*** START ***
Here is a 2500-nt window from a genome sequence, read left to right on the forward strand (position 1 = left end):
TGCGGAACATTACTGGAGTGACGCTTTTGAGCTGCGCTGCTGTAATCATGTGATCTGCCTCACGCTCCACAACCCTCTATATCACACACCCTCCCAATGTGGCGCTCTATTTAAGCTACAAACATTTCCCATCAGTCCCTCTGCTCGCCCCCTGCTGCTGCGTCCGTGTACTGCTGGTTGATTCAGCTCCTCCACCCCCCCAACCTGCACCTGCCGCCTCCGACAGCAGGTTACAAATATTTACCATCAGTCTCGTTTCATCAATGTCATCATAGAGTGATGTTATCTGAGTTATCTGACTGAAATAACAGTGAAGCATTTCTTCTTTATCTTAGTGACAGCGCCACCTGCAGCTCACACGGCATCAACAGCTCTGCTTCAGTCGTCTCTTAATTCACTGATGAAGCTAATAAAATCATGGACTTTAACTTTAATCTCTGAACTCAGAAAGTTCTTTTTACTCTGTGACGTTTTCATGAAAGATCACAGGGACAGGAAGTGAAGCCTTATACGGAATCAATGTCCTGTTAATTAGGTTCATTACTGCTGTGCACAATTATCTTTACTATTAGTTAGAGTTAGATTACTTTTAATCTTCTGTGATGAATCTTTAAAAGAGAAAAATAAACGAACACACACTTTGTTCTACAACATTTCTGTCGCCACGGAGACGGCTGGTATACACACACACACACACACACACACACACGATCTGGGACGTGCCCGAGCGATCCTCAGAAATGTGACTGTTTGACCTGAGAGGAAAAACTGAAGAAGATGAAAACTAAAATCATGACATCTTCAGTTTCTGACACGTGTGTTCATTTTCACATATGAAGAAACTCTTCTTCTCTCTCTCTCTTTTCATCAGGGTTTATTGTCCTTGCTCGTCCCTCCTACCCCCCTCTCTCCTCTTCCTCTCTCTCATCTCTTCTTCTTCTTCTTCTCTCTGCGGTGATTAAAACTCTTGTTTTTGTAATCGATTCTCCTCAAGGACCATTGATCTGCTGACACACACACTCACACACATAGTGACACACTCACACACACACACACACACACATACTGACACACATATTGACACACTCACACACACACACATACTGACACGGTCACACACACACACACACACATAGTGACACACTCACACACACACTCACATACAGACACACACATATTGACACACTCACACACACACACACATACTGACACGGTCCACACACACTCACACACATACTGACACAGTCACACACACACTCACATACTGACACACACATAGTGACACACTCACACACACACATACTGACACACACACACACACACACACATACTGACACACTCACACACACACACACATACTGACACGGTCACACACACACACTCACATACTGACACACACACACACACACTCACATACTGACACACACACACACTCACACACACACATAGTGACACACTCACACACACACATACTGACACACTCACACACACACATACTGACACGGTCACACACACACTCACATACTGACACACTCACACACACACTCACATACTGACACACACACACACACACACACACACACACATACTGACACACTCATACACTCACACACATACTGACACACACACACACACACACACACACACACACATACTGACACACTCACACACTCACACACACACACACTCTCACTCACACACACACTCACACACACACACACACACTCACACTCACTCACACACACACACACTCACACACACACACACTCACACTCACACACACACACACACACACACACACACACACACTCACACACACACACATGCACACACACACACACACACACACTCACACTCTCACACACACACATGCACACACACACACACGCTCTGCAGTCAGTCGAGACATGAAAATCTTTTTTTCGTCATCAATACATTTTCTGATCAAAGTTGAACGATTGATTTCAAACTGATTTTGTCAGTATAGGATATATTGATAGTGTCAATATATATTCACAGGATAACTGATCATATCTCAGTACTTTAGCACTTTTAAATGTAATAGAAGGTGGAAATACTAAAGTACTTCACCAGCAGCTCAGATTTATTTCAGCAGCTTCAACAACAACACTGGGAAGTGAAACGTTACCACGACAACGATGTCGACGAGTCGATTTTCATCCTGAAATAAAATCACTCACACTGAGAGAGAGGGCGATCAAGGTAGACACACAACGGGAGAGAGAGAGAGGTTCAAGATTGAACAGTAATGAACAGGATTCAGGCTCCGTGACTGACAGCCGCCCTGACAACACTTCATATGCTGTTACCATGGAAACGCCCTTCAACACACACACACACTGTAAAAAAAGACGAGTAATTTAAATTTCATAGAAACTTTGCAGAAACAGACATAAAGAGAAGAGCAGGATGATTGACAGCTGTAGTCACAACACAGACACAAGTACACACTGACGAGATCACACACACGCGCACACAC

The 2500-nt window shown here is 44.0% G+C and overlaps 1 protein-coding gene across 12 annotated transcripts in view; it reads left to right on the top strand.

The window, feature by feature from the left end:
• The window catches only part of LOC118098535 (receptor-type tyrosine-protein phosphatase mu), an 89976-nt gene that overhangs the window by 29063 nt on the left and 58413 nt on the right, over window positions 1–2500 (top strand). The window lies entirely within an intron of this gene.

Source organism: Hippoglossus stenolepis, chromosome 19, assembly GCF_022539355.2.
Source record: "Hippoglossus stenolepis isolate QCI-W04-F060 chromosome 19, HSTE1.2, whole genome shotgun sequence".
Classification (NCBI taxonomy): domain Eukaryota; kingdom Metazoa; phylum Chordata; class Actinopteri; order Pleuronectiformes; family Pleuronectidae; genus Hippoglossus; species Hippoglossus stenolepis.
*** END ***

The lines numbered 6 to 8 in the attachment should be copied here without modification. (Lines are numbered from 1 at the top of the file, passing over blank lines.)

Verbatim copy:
Source organism: Hippoglossus stenolepis, chromosome 19, assembly GCF_022539355.2.
Source record: "Hippoglossus stenolepis isolate QCI-W04-F060 chromosome 19, HSTE1.2, whole genome shotgun sequence".
Classification (NCBI taxonomy): domain Eukaryota; kingdom Metazoa; phylum Chordata; class Actinopteri; order Pleuronectiformes; family Pleuronectidae; genus Hippoglossus; species Hippoglossus stenolepis.